LABACE 2019 will open on Tuesday in an economy where “the worst passed two years ago,” according to Flávio Pires, CEO of host Brazilian Association for Business Aviation (ABAG). He illustrated the effect of the crisis on the general aviation fleet with a chart showing the enthusiastic growth that prevailed through 2014 slowing to less than one percent from 2016 onward, with a drop of 0.15 percent in the country’s fleet in the first half of 2019. However, he noted, “There are signs of improvement for the second half.”
Even with the fleet size stagnant, the number of operations has grown, with 2018 up 2.74 percent over 2017, which was up 13.42 percent over 2016, the worst moment of the recession. “If there’s no business, I don’t need a business aircraft,” was how Pires summarized the overall economy’s effect on business aviation, also noting that the number of commercial air passengers declined 25 percent during the crisis.
This year’s LABACE will repeat some innovations introduced in 2018: a circular layout that leaves no exhibitor at a dead end, a covered static display for rotary-wing aircraft, expanded this year to meet demand, and simultaneous conferences on the same stage, with headphones allowing the audience to hear the speaker they’re interested in, in English or Portuguese. Weather forecasts call for LABACE to open under blue skies, and proceed under clouds, but no rain is expected.
Novelties at this year’s LABACE are Embraer’s Praetor midsize business jet, offering Brazilian buyers a domestically produced aircraft with intercontinental range, and Swiss startup Kopter, bringing the same mockup shown at Heli-Expo of a single-turbine helicopter with a large cabin adaptable for multiple uses. The fair will showcase 47 aircraft, with all the major aircraft manufacturers bringing their latest products.
Pires noted the conditions favoring growth, such as Brazil’s continental dimensions and limited commercial air service, which serves only 142 cities, while GA serves 1,110, some of which are reachable only by air or river.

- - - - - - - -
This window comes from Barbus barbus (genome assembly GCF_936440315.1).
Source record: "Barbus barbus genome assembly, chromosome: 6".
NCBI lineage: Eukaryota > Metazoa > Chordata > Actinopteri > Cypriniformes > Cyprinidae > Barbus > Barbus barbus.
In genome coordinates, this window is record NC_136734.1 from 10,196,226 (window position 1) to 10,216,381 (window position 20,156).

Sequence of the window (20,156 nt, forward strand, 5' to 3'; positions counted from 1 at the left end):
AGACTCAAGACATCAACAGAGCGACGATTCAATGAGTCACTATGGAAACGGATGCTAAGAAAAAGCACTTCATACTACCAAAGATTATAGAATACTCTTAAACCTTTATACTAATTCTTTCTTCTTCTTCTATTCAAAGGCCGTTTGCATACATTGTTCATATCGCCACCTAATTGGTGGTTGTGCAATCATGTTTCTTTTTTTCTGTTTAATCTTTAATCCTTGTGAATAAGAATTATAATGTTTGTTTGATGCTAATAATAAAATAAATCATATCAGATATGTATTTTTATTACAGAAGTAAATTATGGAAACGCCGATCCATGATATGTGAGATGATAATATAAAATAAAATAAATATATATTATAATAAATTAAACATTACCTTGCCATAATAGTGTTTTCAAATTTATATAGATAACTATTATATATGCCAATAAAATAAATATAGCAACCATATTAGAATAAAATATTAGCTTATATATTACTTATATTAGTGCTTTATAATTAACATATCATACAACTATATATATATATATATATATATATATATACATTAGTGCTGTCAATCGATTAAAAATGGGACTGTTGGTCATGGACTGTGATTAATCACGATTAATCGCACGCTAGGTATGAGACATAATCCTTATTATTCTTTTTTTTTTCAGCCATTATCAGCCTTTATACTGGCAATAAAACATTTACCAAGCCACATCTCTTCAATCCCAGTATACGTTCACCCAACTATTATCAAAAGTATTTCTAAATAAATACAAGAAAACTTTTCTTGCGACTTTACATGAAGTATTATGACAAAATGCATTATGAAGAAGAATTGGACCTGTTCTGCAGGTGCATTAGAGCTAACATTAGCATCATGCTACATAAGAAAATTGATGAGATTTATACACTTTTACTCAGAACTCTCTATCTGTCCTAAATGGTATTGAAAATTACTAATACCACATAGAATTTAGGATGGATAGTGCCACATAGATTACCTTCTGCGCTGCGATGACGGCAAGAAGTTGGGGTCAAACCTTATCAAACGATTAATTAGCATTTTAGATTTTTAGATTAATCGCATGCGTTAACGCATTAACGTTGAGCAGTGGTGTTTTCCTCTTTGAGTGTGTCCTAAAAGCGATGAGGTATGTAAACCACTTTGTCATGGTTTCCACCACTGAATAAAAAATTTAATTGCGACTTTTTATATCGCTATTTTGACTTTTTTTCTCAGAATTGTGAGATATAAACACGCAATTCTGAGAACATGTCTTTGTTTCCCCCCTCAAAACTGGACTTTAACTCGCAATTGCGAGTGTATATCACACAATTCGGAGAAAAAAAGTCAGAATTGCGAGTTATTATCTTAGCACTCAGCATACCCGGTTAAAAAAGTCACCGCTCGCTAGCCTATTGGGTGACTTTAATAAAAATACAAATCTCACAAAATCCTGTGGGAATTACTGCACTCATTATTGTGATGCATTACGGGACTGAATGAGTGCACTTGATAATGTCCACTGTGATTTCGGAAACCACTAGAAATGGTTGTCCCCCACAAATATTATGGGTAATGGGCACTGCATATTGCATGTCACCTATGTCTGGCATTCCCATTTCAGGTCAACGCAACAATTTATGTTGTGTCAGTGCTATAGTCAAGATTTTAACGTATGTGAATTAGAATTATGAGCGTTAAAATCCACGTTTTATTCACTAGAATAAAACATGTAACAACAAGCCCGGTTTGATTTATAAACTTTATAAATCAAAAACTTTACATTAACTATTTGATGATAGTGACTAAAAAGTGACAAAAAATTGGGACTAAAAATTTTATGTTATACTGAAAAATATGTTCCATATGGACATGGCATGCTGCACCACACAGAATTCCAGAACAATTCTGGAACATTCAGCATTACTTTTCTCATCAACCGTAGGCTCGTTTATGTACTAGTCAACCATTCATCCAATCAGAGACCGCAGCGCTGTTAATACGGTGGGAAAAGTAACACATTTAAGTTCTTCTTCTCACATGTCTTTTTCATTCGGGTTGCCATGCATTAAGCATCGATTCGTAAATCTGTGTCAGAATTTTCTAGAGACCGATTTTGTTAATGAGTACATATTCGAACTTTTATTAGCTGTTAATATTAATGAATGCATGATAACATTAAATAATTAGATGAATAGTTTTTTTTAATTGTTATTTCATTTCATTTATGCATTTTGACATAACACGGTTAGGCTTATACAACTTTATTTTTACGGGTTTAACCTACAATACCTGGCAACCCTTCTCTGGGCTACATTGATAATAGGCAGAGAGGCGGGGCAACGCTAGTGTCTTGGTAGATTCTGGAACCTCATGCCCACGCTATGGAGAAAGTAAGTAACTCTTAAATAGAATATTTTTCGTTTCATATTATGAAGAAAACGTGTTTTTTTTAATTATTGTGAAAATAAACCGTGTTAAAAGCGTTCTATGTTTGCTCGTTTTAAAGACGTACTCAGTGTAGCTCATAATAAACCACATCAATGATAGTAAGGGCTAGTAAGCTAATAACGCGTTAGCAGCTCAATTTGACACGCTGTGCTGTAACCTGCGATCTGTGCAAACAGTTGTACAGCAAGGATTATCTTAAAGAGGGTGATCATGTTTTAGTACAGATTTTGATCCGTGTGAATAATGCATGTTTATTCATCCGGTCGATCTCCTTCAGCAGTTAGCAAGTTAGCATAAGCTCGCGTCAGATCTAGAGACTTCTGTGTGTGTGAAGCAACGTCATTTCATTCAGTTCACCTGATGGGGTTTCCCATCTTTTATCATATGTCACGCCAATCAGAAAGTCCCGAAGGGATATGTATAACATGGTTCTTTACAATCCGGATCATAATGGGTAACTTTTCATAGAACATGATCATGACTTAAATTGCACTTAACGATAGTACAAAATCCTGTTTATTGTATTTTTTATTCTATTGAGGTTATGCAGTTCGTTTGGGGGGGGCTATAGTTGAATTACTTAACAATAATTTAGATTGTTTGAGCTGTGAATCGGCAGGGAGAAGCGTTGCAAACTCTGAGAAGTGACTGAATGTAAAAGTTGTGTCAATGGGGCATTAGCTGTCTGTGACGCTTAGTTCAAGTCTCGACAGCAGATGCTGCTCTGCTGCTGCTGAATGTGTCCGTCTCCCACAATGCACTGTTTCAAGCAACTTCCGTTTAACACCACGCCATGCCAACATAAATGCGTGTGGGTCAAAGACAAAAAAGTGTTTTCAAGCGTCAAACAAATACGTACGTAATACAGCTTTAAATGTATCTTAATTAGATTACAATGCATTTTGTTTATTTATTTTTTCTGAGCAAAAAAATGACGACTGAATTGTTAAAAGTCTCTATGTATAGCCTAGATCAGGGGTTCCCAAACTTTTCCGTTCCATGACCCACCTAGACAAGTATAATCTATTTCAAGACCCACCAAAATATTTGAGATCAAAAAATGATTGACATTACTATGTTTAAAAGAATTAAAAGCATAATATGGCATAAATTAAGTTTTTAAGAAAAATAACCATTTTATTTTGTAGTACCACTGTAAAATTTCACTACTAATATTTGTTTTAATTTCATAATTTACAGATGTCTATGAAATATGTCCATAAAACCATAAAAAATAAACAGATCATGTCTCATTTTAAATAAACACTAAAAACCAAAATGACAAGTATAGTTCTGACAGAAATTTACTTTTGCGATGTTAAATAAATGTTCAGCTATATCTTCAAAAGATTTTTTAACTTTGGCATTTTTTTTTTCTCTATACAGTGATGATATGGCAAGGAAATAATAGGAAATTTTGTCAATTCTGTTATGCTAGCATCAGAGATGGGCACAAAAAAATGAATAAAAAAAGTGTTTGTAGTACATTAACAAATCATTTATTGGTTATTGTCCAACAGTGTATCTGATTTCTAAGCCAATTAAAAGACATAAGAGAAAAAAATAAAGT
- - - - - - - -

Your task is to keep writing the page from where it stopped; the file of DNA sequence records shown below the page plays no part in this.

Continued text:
Infrastructure is a challenge. “The government hasn’t built an airport in 30 years,” Pires noted, and construction or expansion of existing airports by private enterprise inevitably means higher costs for users. Brazil has a single avgas refinery, and its closure for maintenance this year, extended by months, has led to shortages as fuel is imported. Even when open, all the airports in the entire country are supplied from the single refinery, which for the more distant states means a weekly tanker truck.
The pressures on aviation are exemplified by LABACE's venue. The area traditionally used at Congonhas Airport, and put to work again this year, was once an airline’s home base but has been leased out for a home construction superstore, which may break ground this year, or may host one more LABACE. Plan B for 2020 is Campo de Marte, one of the country’s seven busiest airports but which the governor has slated for closure to fixed-wing aircraft. The motive, Pires says, is real estate, with speculators eyeing the development potential that would be made available by eliminating height restrictions on 24 sq km (5,900 acres) of urban land.